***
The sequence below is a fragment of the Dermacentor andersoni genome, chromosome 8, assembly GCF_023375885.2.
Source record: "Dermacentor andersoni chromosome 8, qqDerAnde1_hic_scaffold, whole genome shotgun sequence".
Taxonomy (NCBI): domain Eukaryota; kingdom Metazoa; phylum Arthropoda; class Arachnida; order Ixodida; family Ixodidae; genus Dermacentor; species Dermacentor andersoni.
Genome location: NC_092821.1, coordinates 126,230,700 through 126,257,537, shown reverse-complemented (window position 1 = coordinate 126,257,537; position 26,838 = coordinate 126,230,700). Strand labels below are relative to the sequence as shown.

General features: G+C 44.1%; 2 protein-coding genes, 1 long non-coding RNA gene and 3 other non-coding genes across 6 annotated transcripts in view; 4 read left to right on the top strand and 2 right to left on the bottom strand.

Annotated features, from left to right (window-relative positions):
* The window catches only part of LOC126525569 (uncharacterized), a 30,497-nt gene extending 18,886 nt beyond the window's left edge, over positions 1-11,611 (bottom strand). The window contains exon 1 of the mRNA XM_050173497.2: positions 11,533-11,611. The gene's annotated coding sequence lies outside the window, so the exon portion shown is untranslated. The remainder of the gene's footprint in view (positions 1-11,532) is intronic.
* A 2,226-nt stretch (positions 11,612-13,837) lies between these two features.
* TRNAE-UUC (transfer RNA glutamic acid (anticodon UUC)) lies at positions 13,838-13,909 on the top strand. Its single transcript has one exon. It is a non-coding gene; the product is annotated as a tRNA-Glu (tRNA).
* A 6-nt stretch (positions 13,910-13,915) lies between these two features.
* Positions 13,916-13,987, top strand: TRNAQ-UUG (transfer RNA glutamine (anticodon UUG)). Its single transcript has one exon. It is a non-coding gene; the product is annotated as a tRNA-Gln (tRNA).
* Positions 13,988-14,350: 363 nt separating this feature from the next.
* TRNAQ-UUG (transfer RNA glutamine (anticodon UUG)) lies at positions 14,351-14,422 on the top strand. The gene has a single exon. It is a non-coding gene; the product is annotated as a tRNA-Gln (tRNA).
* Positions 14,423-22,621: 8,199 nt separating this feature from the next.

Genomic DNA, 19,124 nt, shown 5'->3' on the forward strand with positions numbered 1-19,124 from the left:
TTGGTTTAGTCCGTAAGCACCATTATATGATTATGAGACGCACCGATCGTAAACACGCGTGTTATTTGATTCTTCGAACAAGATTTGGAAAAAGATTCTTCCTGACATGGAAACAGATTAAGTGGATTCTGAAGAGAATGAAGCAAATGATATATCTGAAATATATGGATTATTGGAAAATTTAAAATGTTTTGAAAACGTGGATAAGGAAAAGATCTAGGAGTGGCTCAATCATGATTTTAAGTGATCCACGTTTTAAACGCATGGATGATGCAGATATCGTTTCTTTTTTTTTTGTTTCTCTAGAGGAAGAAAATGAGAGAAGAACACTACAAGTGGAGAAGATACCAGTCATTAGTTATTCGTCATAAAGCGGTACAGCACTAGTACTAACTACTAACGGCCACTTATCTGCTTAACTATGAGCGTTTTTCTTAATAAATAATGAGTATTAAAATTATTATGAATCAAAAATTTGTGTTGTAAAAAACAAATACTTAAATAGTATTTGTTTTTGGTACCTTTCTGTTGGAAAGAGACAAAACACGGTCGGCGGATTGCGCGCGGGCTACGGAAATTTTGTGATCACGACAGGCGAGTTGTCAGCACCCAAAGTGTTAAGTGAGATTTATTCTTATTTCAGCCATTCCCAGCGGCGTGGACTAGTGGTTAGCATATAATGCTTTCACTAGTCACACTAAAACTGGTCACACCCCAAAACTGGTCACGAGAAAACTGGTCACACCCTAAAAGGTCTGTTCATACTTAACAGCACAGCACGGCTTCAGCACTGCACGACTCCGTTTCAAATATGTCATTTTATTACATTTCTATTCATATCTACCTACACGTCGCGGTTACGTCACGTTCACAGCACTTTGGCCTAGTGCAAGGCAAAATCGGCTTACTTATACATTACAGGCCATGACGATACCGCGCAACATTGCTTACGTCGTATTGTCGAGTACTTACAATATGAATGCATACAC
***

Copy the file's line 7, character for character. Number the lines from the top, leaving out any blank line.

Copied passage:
* The window catches only part of LOC126525569 (uncharacterized), a 30,497-nt gene extending 18,886 nt beyond the window's left edge, over positions 1-11,611 (bottom strand). The window contains exon 1 of the mRNA XM_050173497.2: positions 11,533-11,611. The gene's annotated coding sequence lies outside the window, so the exon portion shown is untranslated. The remainder of the gene's footprint in view (positions 1-11,532) is intronic.